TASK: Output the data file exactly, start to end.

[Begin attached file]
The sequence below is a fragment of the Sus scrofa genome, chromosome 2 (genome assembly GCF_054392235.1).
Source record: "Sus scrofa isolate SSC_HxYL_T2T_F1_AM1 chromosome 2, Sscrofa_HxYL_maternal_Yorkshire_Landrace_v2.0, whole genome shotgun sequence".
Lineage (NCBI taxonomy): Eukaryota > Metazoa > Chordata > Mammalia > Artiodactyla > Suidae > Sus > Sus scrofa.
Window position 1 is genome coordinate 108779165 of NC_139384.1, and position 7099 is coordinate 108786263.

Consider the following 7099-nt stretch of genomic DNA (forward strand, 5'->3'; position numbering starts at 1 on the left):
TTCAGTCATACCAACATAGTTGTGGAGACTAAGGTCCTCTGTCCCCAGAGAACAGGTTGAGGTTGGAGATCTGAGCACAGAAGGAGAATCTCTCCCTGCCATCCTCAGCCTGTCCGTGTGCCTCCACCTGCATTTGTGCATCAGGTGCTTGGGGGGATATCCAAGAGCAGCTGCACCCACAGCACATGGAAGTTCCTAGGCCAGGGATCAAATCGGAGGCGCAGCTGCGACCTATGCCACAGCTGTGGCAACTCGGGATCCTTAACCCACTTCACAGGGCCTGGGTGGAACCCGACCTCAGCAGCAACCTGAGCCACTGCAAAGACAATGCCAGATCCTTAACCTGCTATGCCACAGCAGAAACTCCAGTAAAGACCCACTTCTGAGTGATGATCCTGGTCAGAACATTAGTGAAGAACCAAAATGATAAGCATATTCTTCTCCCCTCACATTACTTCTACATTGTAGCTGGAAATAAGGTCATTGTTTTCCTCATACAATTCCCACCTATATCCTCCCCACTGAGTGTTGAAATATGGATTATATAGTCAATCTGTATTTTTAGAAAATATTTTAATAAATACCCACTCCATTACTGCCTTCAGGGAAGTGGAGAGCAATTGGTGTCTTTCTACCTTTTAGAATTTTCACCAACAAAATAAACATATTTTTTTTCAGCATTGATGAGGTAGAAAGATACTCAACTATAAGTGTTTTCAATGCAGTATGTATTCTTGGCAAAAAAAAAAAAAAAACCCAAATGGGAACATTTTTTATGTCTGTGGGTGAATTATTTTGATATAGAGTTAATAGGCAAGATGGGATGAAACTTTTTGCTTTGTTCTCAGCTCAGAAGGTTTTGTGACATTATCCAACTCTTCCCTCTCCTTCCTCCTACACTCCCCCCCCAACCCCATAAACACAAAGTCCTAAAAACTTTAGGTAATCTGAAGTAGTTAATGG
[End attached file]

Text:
The sequence below is a fragment of the Sus scrofa genome, chromosome 2 (genome assembly GCF_054392235.1).
Source record: "Sus scrofa isolate SSC_HxYL_T2T_F1_AM1 chromosome 2, Sscrofa_HxYL_maternal_Yorkshire_Landrace_v2.0, whole genome shotgun sequence".
Lineage (NCBI taxonomy): Eukaryota > Metazoa > Chordata > Mammalia > Artiodactyla > Suidae > Sus > Sus scrofa.
Window position 1 is genome coordinate 108779165 of NC_139384.1, and position 7099 is coordinate 108786263.

Consider the following 7099-nt stretch of genomic DNA (forward strand, 5'->3'; position numbering starts at 1 on the left):
TTCAGTCATACCAACATAGTTGTGGAGACTAAGGTCCTCTGTCCCCAGAGAACAGGTTGAGGTTGGAGATCTGAGCACAGAAGGAGAATCTCTCCCTGCCATCCTCAGCCTGTCCGTGTGCCTCCACCTGCATTTGTGCATCAGGTGCTTGGGGGGATATCCAAGAGCAGCTGCACCCACAGCACATGGAAGTTCCTAGGCCAGGGATCAAATCGGAGGCGCAGCTGCGACCTATGCCACAGCTGTGGCAACTCGGGATCCTTAACCCACTTCACAGGGCCTGGGTGGAACCCGACCTCAGCAGCAACCTGAGCCACTGCAAAGACAATGCCAGATCCTTAACCTGCTATGCCACAGCAGAAACTCCAGTAAAGACCCACTTCTGAGTGATGATCCTGGTCAGAACATTAGTGAAGAACCAAAATGATAAGCATATTCTTCTCCCCTCACATTACTTCTACATTGTAGCTGGAAATAAGGTCATTGTTTTCCTCATACAATTCCCACCTATATCCTCCCCACTGAGTGTTGAAATATGGATTATATAGTCAATCTGTATTTTTAGAAAATATTTTAATAAATACCCACTCCATTACTGCCTTCAGGGAAGTGGAGAGCAATTGGTGTCTTTCTACCTTTTAGAATTTTCACCAACAAAATAAACATATTTTTTTTCAGCATTGATGAGGTAGAAAGATACTCAACTATAAGTGTTTTCAATGCAGTATGTATTCTTGGCAAAAAAAAAAAAAAAACCCAAATGGGAACATTTTTTATGTCTGTGGGTGAATTATTTTGATATAGAGTTAATAGGCAAGATGGGATGAAACTTTTTGCTTTGTTCTCAGCTCAGAAGGTTTTGTGACATTATCCAACTCTTCCCTCTCCTTCCTCCTACACTCCCCCCCCAACCCCATAAACACAAAGTCCTAAAAACTTTAGGTAATCTGAAGTAGTTAATGG